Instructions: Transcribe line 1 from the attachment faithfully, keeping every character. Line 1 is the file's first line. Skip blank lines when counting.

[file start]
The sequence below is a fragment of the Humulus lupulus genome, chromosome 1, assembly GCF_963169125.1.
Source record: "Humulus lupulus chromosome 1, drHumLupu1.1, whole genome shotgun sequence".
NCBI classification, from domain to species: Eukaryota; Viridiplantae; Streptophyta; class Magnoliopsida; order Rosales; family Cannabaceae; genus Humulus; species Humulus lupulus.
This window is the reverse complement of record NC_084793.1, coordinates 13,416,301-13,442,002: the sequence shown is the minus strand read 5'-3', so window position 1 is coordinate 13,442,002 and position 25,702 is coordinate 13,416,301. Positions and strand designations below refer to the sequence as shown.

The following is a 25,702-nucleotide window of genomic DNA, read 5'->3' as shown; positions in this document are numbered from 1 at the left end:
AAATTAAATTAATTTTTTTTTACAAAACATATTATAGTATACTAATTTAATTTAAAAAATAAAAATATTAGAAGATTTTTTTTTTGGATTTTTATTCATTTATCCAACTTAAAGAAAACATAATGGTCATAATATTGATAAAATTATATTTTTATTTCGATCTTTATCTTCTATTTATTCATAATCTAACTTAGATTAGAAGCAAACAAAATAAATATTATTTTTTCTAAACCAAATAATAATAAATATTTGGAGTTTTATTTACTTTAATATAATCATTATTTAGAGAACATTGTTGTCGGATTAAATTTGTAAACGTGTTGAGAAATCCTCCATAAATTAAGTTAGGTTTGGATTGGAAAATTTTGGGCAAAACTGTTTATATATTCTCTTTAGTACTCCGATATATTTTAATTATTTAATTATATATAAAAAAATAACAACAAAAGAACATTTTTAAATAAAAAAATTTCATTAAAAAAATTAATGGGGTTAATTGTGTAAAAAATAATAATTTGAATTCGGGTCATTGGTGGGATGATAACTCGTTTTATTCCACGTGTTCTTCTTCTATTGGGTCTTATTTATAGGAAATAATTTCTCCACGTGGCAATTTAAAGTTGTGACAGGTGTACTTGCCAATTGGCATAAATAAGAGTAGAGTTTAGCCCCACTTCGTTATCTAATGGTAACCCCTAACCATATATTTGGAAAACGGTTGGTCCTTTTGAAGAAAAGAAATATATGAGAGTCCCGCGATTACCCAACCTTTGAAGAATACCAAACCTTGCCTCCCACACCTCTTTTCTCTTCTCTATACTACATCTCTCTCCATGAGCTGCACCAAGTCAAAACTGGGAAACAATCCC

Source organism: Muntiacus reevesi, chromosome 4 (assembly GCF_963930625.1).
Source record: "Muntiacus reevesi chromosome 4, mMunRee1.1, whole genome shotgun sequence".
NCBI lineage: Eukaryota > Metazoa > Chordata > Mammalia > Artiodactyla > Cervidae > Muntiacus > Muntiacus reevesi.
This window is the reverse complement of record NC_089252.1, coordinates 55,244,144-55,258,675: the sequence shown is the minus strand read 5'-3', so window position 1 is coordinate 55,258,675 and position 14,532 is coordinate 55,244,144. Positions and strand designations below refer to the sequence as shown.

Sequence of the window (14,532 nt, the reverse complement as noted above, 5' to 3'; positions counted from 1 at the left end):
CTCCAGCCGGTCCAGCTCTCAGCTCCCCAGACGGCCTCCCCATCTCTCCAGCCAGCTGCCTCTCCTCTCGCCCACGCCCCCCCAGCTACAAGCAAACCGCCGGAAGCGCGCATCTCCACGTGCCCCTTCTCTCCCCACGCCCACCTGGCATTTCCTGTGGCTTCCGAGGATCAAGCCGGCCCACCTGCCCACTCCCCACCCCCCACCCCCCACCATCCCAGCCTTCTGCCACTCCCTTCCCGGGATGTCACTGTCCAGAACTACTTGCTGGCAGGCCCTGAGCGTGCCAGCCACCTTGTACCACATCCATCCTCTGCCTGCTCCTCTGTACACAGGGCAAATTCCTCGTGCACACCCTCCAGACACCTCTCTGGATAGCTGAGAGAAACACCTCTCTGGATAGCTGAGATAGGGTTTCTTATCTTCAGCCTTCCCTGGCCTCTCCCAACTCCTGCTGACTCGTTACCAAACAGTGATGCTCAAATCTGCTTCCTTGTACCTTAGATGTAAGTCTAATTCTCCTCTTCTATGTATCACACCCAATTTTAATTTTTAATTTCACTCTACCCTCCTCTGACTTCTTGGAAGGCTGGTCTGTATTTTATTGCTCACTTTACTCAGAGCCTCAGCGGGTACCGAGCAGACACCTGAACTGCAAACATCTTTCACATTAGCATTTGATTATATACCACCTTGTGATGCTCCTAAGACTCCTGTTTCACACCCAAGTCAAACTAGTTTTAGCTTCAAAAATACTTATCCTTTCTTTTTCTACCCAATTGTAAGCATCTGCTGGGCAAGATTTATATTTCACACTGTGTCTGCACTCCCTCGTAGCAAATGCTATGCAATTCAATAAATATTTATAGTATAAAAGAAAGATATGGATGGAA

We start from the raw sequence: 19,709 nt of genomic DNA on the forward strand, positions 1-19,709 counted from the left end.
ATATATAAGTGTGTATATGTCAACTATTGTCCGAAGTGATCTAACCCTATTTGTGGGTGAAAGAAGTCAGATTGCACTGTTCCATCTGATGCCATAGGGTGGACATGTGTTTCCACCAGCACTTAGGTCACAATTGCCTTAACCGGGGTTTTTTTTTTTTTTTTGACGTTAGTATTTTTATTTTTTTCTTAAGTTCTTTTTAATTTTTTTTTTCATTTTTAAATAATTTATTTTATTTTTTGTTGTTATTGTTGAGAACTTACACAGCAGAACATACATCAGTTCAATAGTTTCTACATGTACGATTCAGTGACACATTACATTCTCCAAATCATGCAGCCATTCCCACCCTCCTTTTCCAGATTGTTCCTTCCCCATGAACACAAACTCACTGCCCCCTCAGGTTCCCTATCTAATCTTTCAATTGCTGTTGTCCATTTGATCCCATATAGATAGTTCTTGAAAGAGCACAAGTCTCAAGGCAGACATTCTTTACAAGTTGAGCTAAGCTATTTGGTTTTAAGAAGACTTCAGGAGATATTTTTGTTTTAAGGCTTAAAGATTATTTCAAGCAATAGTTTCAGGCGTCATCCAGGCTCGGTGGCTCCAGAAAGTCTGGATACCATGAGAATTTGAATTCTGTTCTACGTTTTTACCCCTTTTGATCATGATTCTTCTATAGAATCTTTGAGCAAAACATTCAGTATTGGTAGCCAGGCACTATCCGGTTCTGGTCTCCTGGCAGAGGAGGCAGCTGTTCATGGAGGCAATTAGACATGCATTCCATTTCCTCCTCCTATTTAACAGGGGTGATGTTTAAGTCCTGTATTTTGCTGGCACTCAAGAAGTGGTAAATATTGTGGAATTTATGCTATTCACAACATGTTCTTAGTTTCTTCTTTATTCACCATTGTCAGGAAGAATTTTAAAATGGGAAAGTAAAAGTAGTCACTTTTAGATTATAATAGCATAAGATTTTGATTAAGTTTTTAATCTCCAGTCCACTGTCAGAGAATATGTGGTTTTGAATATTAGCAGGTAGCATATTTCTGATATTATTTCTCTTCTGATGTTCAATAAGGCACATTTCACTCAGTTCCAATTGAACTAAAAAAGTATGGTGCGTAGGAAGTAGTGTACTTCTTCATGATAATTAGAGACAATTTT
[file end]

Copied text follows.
The sequence below is a fragment of the Humulus lupulus genome, chromosome 1, assembly GCF_963169125.1.